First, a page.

The policy contains an option to convert it to another kind of policy (e.g. term assurance to whole of life) or to renew the cover.
2. Taxation of claims
If tax relief on premiums is allowed, then the policy proceeds will usually be taxable as a trading receipt.
Where tax relief on premiums is disallowed, the proceeds will usually be treated as a capital receipt taxed under Chapter ll Part Xlll of the 1988 Income and Corporation Taxes Act, whenever a "chargeable event" arises.
A chargeable event occurs on death but not on a critical illness claim. A tax liability arises if the policy generates a "chargeable gain" - calculated as the surrender value of the policy immediately before death less premiums paid to date. Any surplus is added to company or partnership profit and taxed accordingly.
3. Not claiming premium relief
The business may choose to forgo tax relief to try and avoid taxation of the proceeds. However, the decision on the tax treatment of the premiums rests with the local tax inspector who can rule premiums tax-deductible, even when no claim for premium tax relief is made.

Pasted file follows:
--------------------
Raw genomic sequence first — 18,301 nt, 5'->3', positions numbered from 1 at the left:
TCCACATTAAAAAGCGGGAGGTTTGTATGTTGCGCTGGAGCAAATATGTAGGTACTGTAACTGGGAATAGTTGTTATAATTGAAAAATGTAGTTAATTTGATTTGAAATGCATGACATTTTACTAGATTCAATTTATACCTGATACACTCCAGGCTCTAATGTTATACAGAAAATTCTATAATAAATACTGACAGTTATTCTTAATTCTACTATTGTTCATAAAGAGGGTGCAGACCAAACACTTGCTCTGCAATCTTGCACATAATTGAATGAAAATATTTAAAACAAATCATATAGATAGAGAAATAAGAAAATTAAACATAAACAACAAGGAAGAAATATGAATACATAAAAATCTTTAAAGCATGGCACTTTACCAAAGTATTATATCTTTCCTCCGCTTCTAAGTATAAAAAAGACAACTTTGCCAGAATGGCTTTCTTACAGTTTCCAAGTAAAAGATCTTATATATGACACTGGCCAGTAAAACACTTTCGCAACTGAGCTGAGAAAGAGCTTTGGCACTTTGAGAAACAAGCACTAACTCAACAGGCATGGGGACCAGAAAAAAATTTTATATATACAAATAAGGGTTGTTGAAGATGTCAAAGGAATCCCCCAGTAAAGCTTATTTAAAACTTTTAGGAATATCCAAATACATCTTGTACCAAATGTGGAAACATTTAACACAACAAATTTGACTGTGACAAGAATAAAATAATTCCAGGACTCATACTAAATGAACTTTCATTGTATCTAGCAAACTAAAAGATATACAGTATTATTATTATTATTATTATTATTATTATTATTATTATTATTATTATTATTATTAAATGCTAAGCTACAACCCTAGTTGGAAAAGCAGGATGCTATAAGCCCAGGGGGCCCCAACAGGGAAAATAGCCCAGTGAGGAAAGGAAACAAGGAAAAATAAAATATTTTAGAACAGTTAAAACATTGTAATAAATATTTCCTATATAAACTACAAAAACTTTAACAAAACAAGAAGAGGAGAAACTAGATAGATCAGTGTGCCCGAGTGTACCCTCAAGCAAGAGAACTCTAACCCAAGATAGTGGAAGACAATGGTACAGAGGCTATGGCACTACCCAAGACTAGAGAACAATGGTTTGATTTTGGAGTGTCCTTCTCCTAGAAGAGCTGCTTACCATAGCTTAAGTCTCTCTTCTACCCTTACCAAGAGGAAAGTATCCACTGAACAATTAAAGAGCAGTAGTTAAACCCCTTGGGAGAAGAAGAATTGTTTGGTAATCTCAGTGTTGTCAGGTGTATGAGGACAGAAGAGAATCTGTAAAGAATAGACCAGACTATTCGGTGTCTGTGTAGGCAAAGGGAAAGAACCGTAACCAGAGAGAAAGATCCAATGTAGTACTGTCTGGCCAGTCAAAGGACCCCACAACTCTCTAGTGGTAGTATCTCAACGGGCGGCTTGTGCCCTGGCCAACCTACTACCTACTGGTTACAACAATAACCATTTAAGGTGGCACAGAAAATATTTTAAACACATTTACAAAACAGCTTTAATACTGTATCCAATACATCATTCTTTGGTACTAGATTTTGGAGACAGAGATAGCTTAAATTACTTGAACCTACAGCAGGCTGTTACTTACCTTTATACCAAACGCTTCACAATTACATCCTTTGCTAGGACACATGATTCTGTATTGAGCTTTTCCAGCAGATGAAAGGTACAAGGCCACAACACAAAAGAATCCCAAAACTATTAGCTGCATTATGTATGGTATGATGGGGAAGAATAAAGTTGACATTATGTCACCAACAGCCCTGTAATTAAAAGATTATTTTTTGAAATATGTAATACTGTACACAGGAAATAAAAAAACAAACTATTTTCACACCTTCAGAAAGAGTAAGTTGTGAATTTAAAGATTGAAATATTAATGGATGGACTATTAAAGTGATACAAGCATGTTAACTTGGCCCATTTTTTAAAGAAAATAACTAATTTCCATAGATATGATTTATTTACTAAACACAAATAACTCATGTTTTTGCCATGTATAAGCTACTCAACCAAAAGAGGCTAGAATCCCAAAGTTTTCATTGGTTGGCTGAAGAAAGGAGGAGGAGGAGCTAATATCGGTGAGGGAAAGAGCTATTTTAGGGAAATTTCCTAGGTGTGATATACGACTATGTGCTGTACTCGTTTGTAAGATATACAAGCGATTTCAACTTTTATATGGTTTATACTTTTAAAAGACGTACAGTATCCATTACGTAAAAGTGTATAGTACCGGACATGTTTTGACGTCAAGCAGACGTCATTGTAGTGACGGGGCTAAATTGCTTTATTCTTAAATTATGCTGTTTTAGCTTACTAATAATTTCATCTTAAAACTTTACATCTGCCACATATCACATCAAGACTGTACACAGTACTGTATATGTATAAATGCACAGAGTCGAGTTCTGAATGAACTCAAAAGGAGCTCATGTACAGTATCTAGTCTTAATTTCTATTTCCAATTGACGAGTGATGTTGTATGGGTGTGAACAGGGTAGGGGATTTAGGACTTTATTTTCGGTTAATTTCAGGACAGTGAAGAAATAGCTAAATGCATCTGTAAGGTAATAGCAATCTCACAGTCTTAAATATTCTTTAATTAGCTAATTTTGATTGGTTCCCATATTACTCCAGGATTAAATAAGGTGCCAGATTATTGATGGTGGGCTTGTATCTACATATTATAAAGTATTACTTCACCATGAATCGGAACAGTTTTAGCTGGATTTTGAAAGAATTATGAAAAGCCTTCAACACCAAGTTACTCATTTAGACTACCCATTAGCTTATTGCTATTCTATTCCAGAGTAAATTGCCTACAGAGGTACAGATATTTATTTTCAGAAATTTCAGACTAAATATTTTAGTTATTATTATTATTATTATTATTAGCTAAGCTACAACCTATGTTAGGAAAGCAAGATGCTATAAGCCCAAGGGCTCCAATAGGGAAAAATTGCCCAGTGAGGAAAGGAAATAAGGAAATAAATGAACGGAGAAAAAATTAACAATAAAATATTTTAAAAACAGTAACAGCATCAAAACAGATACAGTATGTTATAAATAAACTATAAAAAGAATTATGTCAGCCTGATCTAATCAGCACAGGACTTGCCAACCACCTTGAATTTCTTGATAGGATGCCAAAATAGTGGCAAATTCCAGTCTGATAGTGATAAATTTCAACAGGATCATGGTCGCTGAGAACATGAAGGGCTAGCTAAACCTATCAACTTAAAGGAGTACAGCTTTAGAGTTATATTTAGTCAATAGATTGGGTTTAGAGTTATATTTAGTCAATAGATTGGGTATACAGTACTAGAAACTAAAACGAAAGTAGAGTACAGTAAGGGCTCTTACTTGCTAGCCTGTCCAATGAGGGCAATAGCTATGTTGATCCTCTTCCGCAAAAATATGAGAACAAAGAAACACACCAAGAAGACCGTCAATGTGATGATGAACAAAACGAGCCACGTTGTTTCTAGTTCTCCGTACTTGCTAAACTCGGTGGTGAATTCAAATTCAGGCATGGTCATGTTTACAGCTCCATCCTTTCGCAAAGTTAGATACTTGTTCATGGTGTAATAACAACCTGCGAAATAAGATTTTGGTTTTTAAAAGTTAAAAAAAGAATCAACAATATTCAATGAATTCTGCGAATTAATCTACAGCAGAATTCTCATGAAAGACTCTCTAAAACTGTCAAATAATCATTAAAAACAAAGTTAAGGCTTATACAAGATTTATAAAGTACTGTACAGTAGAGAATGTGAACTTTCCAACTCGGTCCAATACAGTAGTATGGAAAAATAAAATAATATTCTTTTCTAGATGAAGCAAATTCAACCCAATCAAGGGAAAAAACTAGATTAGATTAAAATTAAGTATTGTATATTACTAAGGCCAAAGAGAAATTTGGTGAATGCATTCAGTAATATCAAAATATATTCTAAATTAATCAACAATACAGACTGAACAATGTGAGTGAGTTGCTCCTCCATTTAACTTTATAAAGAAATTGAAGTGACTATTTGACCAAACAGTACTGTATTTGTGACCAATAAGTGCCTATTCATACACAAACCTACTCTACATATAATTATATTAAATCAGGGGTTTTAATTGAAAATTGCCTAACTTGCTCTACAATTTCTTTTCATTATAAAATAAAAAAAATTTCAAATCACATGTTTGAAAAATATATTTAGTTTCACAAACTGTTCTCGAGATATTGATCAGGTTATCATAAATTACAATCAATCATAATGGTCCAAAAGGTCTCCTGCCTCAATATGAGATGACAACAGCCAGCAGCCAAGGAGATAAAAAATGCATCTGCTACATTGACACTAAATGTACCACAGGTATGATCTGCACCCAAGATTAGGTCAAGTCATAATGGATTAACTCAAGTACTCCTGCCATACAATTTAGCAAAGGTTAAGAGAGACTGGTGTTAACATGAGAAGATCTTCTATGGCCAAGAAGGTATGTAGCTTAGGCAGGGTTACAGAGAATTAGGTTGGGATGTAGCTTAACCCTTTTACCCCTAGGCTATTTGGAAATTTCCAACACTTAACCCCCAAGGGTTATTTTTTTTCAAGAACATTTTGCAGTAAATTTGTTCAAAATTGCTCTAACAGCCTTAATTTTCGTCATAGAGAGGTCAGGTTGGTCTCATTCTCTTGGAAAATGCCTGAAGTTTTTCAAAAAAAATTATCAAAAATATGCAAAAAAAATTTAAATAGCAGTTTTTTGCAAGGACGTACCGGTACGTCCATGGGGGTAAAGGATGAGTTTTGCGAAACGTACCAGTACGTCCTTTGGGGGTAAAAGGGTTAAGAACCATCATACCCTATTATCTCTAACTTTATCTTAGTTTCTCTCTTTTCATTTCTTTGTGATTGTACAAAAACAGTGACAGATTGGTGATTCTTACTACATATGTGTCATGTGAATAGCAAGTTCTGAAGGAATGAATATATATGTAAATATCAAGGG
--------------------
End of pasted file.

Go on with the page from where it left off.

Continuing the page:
In fact, it makes no difference to the premiums whether they are tax-deductible or not, provided that the policy is set up on the correct basis. For example,
A company is showing a £350,000 profit. If the key person assurance premiums are tax-deductible, an extra £100,000 trading receipt will be taxed at 32.75%. Therefore, to be left with £100,000 after corporation tax, the company would have to insure for £100,000/(0.6725) = £148,698.
If the premium for £100,000 cover is £25 p.m., the cost of £148,698 will be £37.17 p.m. However, after corporation tax relief it is £25 p.m.
If the premiums are not tax-deductible, then the policy proceeds should be treated as a capital receipt. As there is no surrender value on a term assurance contract, the policy proceeds should be tax-free at £100,000 for a gross premium of £25 p.m.
A problem only arises if the policy is set up on the understanding that the proceeds will be tax free and they later turn out to be taxed because, say, the tax inspector rules that the premiums should have been tax-deductible. For this reason, it is vital that the business liases with its local tax inspector to confirm the tax position of the premiums and the benefits before the policy is issued.
Last edited July 2007